Class 153 (British Leyland Provincial Sector 1-car)

Forty-two 2-car Class 155 DMUs were built in the late 1980s by British Leyland for cross-country routes but at the same time British Rail saw a need for a new generation of single "bubble" car DMUs to replace ageing first generation stock like the Class 121 [1] and conversions of some of the new 155s fitted the bill.
EMT 153 302 at Ambergate

Thirty-five of the Class 155s were hence converted to 70 single car DMUs by being split up and by adding a second cab to each car. Adding the extra cab was not a simple process due to the lack of available space as the existing door pocket could not be moved and the extra cab is rather compact [2].

Information
Number built: 70
Built: 1987-88 (as Class 155)
Converted to single cars 1991-92
Builder: British Leyland
Conversions by Hunslet-Barclay
Engine: Cummins NT855R5 diesel
Power: 285 hp (213 kW)
Formation: Driving Motor Standard Lavatory (DMSL)

The Class 153s (as they became) quickly proved themselves to be very flexible and versatile units able to run on lightly-loaded branch lines such as the Stourbridge Town branch and the line to Cardiff Bay. They also provide a capacity boost to other routes where needed as they are able to work in multiple with other members of the "Sprinter" DMU family.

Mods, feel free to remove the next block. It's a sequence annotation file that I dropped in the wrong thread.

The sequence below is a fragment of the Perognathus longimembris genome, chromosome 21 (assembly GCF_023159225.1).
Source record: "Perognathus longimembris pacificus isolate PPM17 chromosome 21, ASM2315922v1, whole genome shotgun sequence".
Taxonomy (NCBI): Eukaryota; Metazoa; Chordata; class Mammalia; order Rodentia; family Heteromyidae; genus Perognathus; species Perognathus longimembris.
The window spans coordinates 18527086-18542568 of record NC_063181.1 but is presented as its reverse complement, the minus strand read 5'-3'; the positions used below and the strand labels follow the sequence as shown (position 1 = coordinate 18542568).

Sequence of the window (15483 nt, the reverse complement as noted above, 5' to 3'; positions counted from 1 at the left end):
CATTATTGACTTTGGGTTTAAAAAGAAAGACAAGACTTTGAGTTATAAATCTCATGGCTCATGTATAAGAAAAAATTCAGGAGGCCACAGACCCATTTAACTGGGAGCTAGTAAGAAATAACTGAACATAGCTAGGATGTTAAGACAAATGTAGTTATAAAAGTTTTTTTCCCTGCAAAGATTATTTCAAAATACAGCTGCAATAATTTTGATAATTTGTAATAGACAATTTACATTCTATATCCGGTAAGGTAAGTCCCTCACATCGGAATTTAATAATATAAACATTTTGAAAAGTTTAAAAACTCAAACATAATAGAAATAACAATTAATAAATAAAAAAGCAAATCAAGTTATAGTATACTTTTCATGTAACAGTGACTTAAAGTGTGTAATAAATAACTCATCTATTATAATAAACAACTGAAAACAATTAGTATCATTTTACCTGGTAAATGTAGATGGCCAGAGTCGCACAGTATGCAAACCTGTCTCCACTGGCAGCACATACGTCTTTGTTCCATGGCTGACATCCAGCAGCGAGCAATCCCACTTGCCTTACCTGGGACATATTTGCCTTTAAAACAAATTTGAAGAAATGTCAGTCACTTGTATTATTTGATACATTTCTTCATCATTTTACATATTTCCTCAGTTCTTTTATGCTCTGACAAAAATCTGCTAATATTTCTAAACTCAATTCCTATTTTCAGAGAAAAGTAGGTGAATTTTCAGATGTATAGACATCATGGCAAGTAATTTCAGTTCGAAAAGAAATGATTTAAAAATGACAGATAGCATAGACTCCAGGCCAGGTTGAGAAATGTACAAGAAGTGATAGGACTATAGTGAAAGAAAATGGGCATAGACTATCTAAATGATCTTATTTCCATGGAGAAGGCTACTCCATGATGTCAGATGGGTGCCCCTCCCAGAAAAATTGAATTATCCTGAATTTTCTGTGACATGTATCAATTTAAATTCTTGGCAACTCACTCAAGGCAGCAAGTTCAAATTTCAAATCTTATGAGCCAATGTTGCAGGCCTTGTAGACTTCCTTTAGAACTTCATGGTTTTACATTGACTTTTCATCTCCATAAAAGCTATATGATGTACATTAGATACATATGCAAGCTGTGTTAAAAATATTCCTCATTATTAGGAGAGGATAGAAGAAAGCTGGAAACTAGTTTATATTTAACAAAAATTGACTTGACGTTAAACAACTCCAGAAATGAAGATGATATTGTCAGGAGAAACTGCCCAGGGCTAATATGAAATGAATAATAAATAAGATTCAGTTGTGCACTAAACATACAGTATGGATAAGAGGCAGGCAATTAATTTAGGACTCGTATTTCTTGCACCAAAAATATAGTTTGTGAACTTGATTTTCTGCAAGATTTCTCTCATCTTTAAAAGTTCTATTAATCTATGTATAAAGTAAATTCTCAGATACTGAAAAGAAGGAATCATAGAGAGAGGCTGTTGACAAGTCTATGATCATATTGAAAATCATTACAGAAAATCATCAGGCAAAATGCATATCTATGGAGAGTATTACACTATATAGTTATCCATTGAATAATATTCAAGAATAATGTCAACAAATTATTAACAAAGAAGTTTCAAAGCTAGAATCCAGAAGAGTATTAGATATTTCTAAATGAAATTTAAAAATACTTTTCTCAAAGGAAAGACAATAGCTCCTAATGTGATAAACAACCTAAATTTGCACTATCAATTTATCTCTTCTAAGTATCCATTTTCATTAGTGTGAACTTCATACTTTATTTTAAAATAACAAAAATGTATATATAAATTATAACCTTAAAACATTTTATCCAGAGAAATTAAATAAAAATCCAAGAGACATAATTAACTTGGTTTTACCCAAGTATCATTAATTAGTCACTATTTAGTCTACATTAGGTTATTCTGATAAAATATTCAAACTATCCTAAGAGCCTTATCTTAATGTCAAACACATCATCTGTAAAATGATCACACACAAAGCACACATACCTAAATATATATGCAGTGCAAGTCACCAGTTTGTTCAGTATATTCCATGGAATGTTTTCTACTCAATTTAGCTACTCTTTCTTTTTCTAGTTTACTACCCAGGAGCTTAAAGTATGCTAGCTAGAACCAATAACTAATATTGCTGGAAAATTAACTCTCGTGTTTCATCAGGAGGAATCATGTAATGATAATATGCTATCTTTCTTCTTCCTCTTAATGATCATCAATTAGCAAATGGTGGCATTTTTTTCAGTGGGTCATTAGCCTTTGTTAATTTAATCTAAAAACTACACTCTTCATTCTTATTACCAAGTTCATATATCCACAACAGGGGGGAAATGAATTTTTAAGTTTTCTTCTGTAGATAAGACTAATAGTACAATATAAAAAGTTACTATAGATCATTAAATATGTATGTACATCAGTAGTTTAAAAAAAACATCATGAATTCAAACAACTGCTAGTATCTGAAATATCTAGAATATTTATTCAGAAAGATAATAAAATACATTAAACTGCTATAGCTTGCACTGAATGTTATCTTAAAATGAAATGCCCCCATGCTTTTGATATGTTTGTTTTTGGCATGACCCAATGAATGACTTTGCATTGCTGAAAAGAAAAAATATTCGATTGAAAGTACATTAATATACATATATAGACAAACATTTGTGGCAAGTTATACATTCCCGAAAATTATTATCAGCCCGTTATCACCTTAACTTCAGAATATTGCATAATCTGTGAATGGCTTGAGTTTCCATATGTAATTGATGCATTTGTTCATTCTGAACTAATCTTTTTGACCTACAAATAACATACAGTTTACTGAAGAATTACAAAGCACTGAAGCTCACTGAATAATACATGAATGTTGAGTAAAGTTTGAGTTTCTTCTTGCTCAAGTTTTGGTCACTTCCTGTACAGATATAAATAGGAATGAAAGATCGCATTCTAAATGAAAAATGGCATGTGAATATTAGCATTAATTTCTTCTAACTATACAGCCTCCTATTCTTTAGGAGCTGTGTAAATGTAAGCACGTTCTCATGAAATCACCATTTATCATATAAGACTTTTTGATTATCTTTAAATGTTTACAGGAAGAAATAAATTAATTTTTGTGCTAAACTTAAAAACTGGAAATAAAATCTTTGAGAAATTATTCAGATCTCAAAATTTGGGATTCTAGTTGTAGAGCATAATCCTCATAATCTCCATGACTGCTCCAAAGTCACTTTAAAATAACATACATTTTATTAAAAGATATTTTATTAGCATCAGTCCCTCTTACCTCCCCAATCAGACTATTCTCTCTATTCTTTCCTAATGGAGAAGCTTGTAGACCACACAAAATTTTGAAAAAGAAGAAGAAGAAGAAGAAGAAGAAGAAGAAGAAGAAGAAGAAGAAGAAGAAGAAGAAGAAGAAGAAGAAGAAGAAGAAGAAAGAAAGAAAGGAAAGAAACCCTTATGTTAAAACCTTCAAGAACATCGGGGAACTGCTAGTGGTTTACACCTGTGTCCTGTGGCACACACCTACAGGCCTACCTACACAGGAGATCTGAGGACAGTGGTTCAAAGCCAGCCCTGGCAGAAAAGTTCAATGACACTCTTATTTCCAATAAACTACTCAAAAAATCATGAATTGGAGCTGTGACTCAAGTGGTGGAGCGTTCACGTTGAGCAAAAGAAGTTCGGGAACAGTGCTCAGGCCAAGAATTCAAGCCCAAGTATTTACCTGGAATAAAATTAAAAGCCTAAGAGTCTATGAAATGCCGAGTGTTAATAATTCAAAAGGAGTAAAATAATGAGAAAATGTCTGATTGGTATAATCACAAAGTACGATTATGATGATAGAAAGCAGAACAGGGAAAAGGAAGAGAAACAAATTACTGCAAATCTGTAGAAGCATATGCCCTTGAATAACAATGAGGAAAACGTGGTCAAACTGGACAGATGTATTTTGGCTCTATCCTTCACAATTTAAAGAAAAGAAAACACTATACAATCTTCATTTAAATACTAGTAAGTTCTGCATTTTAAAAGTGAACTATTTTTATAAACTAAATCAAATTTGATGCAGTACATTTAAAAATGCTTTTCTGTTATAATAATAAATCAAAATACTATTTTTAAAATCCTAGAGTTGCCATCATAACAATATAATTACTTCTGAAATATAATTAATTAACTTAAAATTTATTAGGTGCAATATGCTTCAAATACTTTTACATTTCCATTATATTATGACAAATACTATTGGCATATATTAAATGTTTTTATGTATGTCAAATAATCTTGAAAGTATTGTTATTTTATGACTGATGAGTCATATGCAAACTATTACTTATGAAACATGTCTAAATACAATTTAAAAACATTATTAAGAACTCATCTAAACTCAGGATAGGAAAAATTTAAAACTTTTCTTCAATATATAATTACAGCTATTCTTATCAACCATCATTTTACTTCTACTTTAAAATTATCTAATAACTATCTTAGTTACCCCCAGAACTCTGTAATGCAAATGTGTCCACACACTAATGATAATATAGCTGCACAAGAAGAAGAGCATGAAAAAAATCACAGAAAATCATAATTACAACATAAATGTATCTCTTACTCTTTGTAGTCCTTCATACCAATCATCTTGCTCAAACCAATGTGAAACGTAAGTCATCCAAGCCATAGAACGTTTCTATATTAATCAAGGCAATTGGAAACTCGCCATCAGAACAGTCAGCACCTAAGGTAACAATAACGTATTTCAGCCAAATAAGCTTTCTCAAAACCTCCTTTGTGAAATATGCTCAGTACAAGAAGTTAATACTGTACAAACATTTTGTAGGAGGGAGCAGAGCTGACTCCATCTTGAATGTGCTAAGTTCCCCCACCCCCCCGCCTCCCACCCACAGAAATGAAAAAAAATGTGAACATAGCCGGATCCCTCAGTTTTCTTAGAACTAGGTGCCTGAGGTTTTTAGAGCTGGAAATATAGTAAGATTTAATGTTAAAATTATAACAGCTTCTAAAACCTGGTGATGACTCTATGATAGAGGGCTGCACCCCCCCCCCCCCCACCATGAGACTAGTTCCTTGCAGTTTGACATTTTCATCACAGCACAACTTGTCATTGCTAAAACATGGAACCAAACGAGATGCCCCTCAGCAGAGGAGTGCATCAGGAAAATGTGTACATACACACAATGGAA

They are in service with a number of Train Operating Companies including Transport for Wales, Scotrail, Northern, East Midlands Railway and West Midland Railway.
WMR 153 354 at Ridgmont

EMT 153 310 and friend at Attenborough

EMT 153 382 at Duffield

TfW 153 303 at Cardiff Bay

EMT 153 326 at Belper

[1] Colin J. Marsden, DMU and EMU Recognition Guide (Ian Allan, 2013) p. 134
[2] Colin J. Marsden (ed.), Modern Locomotives Illustrated No. 211 February-March 2015 (Classes 150-156 Second Generation DMUs) p. 52

Simplex 20/28

Motor Rail (later Simplex) built thousands of small petrol and diesel shunters for the military and industry, mostly for narrow gauge lines. The biggest seller was the 20/28 which was in production from 1935 to 1959 [1].
Motor Rail 7108/1936 Arkle at the Leighton Buzzard Light Railway